teal-colored house and one-time neighbor of Serendipity, the famous
“movie house” that was moved last year, suddenly fell into the ocean in
Rodanthe this morning around 8:30 a.m., around high tide.
Its demise was predictable when a small inlet formed near the house
during Hurricane Irene last Saturday. Because of many
complications and a much larger inlet about five miles north, there has
been no work done to stop the water that flows from ocean to sound in
this inlet at the Mirlo Beach subdivision in northern Rodanthe.
The strong northeast winds over the last two days only worsened the
house’s chances of survival. Last night, the pilings closest
the ocean were totally exposed and dangling which caused the decks to
sag. How quickly the house fell surprised everyone.
Being overcome by the water is always a bitter ending for any
oceanfront house. The ocean has been unrelenting to houses in
this area since the “Mirlo Inlet” formed.
Once the beautiful house fell, the surf quickly pulverized it and all
of its contents. In a couple of hours, there wasn’t
much that was recognizable except for a chair or a door. It
curtains to a lovely vacation home that brought so much pleasure to so
many for so long.
Most of the remnants powered southward in the surf, seriously impacting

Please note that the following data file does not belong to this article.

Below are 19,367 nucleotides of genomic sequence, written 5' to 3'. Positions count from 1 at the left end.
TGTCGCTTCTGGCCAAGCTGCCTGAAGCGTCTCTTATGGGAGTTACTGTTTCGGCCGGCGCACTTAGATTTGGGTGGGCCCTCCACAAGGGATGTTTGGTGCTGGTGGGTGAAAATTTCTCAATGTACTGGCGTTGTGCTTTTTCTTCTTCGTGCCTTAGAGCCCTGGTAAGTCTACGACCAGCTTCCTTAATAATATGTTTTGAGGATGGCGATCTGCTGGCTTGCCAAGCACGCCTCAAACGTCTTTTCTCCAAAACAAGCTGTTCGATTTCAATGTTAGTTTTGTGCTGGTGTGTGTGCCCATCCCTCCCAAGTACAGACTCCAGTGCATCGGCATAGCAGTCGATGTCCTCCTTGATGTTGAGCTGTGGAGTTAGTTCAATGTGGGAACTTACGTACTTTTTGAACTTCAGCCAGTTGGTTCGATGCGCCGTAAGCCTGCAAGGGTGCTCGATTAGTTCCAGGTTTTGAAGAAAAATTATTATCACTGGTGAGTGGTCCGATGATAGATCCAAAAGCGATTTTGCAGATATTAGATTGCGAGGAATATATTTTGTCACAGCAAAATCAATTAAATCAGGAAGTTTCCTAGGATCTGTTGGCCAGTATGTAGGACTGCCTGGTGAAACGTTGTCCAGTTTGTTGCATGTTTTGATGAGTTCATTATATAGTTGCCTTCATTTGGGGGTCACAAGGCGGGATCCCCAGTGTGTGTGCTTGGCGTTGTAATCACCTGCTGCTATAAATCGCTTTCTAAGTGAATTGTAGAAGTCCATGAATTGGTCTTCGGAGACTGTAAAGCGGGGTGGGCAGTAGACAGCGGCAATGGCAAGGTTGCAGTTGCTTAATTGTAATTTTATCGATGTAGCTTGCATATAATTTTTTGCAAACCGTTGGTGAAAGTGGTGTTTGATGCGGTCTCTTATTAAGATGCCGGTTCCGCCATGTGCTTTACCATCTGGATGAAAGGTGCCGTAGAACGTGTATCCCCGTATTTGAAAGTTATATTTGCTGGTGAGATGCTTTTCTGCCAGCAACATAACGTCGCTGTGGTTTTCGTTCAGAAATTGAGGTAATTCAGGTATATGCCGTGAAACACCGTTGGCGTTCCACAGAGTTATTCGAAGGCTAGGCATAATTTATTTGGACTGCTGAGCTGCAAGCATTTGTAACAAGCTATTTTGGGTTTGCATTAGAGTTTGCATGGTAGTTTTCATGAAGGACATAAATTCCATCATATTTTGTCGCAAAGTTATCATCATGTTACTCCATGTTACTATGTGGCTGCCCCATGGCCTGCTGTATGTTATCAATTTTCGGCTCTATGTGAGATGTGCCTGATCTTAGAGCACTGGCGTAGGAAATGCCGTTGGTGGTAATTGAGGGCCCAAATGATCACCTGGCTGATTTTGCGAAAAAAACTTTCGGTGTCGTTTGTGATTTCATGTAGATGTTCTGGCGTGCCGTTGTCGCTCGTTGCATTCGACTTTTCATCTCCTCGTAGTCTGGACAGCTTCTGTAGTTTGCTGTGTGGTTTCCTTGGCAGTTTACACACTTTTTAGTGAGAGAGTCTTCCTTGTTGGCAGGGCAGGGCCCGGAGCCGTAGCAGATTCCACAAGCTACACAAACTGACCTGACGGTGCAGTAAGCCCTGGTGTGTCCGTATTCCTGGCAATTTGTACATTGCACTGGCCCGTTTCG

the Black Pearl, the house right next to it. Some pieces
to be sucked into the inlet and worked their way towards the Pamlico
Sound. The hot tub, naked of its supporting box, was upside
and on the banks of the inlet.
The Serendipity house was moved out of harm’s way in January, 2010 to a
safer ocean side location and continues to be a rental house
today. If the house hadn’t been relocated, Hurricane Irene
have been the storm that would have destroyed this building.
fact, the inlet at Mirlo Beach cut through almost exactly where the
iconic structure had welcomed Hatteras Island visitors since 1988.
There are several more houses in jeopardy on both sides of Highway 12
as a result of Hurricane Irene. Until this small inlet is
plugged, the houses are subjected to the ocean’s merciless power twice
a day during high tides.
HERE TO VIEW SLIDE SHOW